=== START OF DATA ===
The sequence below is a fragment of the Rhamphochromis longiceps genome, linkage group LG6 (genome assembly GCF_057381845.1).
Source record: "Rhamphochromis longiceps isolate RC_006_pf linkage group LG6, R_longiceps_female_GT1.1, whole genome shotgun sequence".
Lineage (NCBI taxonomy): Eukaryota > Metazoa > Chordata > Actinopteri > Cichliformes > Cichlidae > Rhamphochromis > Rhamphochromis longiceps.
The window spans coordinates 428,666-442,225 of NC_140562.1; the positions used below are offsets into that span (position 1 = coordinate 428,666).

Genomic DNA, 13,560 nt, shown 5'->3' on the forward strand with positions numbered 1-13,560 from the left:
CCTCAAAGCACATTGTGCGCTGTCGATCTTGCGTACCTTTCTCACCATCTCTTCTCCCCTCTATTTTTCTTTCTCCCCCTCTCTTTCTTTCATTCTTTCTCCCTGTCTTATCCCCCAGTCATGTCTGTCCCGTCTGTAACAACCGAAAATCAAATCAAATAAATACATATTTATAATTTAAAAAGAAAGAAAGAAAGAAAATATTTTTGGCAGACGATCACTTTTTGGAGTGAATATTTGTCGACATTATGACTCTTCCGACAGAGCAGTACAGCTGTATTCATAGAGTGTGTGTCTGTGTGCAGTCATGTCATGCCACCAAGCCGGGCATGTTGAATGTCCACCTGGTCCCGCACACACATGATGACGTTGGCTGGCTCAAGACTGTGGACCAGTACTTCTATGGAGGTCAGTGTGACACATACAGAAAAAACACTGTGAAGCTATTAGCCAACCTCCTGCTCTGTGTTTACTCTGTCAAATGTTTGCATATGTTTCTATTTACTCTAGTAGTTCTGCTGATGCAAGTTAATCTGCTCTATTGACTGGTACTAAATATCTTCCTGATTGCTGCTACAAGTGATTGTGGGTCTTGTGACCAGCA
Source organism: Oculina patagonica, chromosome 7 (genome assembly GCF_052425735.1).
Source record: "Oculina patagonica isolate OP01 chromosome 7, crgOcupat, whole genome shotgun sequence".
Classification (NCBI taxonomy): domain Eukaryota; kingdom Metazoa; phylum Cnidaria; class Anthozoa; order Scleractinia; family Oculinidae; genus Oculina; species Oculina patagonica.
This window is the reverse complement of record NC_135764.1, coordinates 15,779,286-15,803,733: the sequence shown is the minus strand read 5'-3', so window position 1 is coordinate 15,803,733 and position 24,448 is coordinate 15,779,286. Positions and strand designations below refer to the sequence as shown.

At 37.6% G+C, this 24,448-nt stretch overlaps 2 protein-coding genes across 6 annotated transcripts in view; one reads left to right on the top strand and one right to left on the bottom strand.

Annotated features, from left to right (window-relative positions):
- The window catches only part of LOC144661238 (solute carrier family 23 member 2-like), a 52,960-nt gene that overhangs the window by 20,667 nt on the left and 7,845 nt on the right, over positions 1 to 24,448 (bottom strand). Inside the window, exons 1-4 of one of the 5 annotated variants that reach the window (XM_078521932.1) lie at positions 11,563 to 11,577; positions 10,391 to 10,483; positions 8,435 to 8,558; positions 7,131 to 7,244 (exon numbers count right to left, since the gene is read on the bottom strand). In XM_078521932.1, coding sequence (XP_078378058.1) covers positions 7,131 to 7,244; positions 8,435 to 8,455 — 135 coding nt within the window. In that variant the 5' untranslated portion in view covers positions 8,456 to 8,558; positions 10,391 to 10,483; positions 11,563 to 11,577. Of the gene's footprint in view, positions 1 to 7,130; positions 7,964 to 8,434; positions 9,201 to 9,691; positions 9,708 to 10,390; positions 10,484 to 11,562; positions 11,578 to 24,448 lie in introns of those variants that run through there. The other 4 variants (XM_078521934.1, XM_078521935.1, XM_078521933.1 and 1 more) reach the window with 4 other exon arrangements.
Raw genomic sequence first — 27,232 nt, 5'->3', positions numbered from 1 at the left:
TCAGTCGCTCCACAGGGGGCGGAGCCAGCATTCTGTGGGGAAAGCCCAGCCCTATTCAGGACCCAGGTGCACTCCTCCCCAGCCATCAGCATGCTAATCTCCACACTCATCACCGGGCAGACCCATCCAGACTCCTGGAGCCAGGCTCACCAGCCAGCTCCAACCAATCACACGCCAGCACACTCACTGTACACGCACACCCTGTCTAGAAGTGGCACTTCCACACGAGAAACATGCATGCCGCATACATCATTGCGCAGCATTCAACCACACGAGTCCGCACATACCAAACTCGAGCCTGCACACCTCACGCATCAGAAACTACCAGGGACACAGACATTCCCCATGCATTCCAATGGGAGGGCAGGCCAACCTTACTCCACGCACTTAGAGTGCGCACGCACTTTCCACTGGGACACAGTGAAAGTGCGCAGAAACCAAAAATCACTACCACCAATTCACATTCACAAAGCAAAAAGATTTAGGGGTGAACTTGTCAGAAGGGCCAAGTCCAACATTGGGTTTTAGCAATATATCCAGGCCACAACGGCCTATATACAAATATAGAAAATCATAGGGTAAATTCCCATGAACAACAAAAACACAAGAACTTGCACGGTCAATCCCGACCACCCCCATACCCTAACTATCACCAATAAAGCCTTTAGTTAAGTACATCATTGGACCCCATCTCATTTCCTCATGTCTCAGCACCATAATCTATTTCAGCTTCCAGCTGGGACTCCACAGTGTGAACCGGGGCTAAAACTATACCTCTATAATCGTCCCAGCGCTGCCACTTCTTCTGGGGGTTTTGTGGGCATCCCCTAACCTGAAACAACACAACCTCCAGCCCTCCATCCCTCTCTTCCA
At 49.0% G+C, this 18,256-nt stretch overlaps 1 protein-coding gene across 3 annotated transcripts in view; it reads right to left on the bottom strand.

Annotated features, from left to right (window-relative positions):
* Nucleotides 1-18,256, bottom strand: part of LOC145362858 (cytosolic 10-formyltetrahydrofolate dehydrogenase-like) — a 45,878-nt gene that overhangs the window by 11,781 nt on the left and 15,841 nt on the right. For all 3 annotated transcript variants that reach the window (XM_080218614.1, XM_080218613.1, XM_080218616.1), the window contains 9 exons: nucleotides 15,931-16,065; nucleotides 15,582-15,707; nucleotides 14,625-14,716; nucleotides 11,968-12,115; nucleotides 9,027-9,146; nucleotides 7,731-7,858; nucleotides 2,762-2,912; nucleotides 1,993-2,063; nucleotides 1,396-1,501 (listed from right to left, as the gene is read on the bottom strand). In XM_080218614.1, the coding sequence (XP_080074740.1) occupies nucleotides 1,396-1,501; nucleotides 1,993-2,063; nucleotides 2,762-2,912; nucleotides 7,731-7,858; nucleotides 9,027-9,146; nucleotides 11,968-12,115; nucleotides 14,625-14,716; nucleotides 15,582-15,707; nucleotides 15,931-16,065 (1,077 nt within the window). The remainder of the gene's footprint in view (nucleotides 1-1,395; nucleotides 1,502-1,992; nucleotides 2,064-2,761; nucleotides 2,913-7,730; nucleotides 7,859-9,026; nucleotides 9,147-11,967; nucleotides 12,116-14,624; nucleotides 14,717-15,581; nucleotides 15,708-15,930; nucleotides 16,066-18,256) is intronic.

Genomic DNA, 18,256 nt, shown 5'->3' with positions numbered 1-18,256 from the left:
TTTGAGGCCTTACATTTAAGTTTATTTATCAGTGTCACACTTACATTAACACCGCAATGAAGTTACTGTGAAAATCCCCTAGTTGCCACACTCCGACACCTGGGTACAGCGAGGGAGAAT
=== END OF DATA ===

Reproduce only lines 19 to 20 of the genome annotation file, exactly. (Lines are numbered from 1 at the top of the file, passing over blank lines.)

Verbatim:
Genomic DNA, 18,256 nt, shown 5'->3' with positions numbered 1-18,256 from the left:
TTTGAGGCCTTACATTTAAGTTTATTTATCAGTGTCACACTTACATTAACACCGCAATGAAGTTACTGTGAAAATCCCCTAGTTGCCACACTCCGACACCTGGGTACAGCGAGGGAGAAT